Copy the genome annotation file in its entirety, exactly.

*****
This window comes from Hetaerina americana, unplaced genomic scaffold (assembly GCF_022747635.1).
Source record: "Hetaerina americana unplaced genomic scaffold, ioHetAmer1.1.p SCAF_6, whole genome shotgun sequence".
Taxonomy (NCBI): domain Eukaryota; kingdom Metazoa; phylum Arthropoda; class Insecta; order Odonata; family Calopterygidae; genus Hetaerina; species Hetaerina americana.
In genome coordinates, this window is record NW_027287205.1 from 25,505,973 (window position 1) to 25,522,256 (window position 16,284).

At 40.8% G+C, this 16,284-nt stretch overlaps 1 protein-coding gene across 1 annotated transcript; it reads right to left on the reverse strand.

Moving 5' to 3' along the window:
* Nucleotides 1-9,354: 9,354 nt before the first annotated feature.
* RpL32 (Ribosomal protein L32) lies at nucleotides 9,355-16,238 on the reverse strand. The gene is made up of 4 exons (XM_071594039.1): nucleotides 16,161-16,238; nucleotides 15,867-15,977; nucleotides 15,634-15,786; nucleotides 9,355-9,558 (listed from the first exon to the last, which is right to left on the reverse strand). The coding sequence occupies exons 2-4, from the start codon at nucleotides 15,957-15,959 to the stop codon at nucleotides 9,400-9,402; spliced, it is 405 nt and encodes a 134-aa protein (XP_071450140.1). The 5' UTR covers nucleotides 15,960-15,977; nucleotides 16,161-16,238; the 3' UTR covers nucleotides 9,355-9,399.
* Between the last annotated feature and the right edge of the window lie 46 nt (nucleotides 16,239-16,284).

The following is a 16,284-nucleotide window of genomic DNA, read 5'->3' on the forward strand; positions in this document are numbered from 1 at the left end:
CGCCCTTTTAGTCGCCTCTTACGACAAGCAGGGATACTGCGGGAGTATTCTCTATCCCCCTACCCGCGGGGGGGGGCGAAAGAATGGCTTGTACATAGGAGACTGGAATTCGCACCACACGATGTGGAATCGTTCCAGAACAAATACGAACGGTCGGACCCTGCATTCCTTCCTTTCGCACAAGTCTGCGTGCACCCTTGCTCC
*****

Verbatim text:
This window comes from Hetaerina americana, unplaced genomic scaffold (assembly GCF_022747635.1).
Source record: "Hetaerina americana unplaced genomic scaffold, ioHetAmer1.1.p SCAF_6, whole genome shotgun sequence".
Taxonomy (NCBI): domain Eukaryota; kingdom Metazoa; phylum Arthropoda; class Insecta; order Odonata; family Calopterygidae; genus Hetaerina; species Hetaerina americana.
In genome coordinates, this window is record NW_027287205.1 from 25,505,973 (window position 1) to 25,522,256 (window position 16,284).

At 40.8% G+C, this 16,284-nt stretch overlaps 1 protein-coding gene across 1 annotated transcript; it reads right to left on the reverse strand.

Moving 5' to 3' along the window:
* Nucleotides 1-9,354: 9,354 nt before the first annotated feature.
* RpL32 (Ribosomal protein L32) lies at nucleotides 9,355-16,238 on the reverse strand. The gene is made up of 4 exons (XM_071594039.1): nucleotides 16,161-16,238; nucleotides 15,867-15,977; nucleotides 15,634-15,786; nucleotides 9,355-9,558 (listed from the first exon to the last, which is right to left on the reverse strand). The coding sequence occupies exons 2-4, from the start codon at nucleotides 15,957-15,959 to the stop codon at nucleotides 9,400-9,402; spliced, it is 405 nt and encodes a 134-aa protein (XP_071450140.1). The 5' UTR covers nucleotides 15,960-15,977; nucleotides 16,161-16,238; the 3' UTR covers nucleotides 9,355-9,399.
* Between the last annotated feature and the right edge of the window lie 46 nt (nucleotides 16,239-16,284).

The following is a 16,284-nucleotide window of genomic DNA, read 5'->3' on the forward strand; positions in this document are numbered from 1 at the left end:
CGCCCTTTTAGTCGCCTCTTACGACAAGCAGGGATACTGCGGGAGTATTCTCTATCCCCCTACCCGCGGGGGGGGGCGAAAGAATGGCTTGTACATAGGAGACTGGAATTCGCACCACACGATGTGGAATCGTTCCAGAACAAATACGAACGGTCGGACCCTGCATTCCTTCCTTTCGCACAAGTCTGCGTGCACCCTTGCTCC